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China may have bankrolled and armed Burma’s generals and plundered its neighbour’s natural resources, but it still hides behind the rubric that it never interferes in other countries’ “internal affairs”. In the early 1980s, as China began to open up, its then leader, Deng Xiaoping, said his country should “adopt a low profile and never take the lead”. He predicted that it would take China between 30 and 50 years to come near the economic level of the west. “We do not mean to catch up with, still less do we say to surpass, but only to approach the level of developed countries,” he said.

But the rocket fuel of globalisation has propelled China’s economy faster than anyone could have imagined. Just 25 years after Deng outlined his modest goals, China has the world’s fourth-largest economy, smaller only than those of the US, Japan and Germany and poised to overtake the last. Many of its 1.3 billion people still live in poverty, but its $1.4trn in reserves, much of it held in US treasury bonds, give it unprecedented influence over the global financial system. China is already changing the way the world works, by influence and example.

Western leaders continue to assert that capitalism inev itably brings democracy in its wake. “As China reforms its economy, its leaders are finding that once the door to freedom is opened even a crack, it cannot be closed,” said Bush in 2005. “As the people of China grow in prosperity, their demands for political freedom will grow as well.” The US president cited South Korea and Taiwan as examples. “The economic wealth that South Korea created at home helped nurture a thriving middle class that eventually demanded free elections and a democratic government that would be accountable to the people,” he said.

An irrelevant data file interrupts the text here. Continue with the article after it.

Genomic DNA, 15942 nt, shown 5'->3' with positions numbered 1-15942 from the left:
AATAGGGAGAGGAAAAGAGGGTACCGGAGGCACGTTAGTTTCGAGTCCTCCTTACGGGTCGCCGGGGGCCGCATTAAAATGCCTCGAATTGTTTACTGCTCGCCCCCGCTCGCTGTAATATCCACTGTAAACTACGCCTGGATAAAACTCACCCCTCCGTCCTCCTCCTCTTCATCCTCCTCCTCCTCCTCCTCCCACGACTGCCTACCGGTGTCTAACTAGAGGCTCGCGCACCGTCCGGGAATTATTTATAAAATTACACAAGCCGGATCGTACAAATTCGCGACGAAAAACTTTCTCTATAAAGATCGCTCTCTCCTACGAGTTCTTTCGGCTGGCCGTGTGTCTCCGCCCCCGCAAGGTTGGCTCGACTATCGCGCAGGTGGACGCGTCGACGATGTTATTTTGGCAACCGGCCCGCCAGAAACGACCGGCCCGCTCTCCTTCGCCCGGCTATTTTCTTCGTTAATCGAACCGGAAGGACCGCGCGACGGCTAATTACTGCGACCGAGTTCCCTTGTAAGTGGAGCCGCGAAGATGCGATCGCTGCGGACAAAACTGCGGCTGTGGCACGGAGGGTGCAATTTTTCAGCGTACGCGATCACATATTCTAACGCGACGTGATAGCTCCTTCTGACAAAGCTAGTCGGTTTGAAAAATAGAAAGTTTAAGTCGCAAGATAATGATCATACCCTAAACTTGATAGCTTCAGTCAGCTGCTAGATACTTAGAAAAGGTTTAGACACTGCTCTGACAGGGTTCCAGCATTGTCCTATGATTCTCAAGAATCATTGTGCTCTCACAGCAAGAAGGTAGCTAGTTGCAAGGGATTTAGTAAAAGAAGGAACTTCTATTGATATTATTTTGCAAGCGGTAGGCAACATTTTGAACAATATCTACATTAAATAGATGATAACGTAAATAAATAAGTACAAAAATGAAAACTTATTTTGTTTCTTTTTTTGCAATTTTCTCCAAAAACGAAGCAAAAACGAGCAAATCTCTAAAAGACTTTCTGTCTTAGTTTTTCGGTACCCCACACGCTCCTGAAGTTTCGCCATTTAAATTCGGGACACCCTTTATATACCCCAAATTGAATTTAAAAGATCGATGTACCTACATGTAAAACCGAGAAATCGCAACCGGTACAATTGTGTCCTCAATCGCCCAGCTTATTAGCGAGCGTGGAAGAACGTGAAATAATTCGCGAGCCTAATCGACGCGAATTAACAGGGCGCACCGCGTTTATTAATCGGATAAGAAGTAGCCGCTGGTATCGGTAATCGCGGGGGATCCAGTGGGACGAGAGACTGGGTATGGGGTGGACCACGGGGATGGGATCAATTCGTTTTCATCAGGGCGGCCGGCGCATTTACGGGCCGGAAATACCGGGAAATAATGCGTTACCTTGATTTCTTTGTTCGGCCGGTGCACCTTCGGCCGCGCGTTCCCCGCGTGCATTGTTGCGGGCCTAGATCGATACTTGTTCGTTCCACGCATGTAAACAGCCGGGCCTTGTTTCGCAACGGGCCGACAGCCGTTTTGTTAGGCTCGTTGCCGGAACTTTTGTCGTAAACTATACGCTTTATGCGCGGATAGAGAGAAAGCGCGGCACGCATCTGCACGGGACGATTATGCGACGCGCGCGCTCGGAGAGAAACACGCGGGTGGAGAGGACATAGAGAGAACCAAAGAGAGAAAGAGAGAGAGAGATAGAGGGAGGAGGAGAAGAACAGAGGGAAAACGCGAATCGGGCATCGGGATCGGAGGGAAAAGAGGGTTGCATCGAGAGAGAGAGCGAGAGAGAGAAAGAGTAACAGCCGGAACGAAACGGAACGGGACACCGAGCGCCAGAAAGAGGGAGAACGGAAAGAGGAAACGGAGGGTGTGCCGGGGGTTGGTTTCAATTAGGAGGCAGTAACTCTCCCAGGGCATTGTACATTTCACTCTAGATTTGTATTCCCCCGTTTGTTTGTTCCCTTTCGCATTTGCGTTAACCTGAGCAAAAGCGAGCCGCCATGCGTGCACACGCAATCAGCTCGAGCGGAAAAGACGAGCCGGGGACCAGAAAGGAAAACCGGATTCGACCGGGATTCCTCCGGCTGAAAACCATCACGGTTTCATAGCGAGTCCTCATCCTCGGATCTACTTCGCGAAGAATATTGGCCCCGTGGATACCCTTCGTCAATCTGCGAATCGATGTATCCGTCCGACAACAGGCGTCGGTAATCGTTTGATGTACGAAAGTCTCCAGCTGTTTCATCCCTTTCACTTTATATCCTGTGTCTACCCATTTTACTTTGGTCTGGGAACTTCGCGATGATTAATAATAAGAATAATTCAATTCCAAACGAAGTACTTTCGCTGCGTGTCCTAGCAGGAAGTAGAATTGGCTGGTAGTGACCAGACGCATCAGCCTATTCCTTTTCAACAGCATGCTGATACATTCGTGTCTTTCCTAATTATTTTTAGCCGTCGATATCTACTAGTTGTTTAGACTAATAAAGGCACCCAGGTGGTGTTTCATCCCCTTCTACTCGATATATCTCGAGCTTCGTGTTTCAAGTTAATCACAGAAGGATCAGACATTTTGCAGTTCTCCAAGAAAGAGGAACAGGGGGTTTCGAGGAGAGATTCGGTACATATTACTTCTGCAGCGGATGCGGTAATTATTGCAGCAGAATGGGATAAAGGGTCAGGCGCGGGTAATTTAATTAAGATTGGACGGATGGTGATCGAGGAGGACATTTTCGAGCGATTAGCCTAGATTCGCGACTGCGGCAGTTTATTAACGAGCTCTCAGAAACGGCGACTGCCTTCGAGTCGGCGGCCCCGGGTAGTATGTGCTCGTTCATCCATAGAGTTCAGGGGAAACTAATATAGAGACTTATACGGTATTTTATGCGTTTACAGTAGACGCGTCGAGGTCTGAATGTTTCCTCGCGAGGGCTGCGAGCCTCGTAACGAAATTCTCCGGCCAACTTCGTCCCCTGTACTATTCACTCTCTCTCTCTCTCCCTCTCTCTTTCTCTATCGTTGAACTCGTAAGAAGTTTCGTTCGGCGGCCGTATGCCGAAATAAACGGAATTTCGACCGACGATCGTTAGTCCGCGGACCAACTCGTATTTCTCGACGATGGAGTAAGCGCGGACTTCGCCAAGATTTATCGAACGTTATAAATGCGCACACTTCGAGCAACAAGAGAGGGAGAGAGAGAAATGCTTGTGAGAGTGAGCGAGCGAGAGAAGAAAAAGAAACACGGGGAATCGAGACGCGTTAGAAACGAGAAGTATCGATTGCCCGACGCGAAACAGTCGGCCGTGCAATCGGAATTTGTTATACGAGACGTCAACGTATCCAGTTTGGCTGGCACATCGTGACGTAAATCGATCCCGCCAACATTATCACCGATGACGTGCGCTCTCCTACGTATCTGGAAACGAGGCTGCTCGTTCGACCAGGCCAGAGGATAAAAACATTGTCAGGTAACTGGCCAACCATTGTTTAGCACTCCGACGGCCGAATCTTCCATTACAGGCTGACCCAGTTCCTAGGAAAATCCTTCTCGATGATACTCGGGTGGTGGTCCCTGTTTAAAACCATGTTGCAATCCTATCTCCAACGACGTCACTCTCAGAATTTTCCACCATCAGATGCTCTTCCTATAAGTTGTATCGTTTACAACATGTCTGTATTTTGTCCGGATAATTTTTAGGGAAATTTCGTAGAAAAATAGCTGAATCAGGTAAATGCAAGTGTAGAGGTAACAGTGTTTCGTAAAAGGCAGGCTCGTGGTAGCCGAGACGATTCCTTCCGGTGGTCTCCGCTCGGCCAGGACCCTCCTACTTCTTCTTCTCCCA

But, as the scholars Azar Gat and James Mann have pointed out, China – unlike smaller east Asian countries – is not under the US military umbrella. It is forging its own path and it is not the one that Bush predicted. As the Communist Party of China prepares for its 17th Congress this month, scores of popular websites have been closed. Meetings of Aids activists have been banned and environmental campaigners have been jailed. Human rights campaigners say that far from more freedom being allowed in the run-up to the 2008 Beijing Olympic Games, the space for dissent is narrowing.

Premier Wen Jiabao talks vaguely about democracy as some distant ideal, but in an article for the People’s Daily, published in February, he said: “We must adhere to the party’s basic guidelines of the primary stage of socialism for 100 years.”

Meanwhile, as a result of the “reform and opening up” policy, the economy powers ahead at 10 per cent annual growth. The Chinese middle class is getting more prosperous but showing few signs of clamouring for democracy. Young people have pop stars, not politicians, as cult heroes, and seem more interested in voting for candidates in reality-TV shows than elections. Last month, fans of Li Yuchun, winner of the second series of Super Girl, China’s first Pop Idol contest, waited at a Beijing recording studio for seven hours to watch her perform for MTV. Asked about politics, 26-year-old Li Bohui, an office worker, shrugged. “I don’t care,” she said. “It doesn’t have any impact on my life – all that seems so far away. I’m more interested in Li Yuchun because when I see her face I forget my frustrations and troubles.”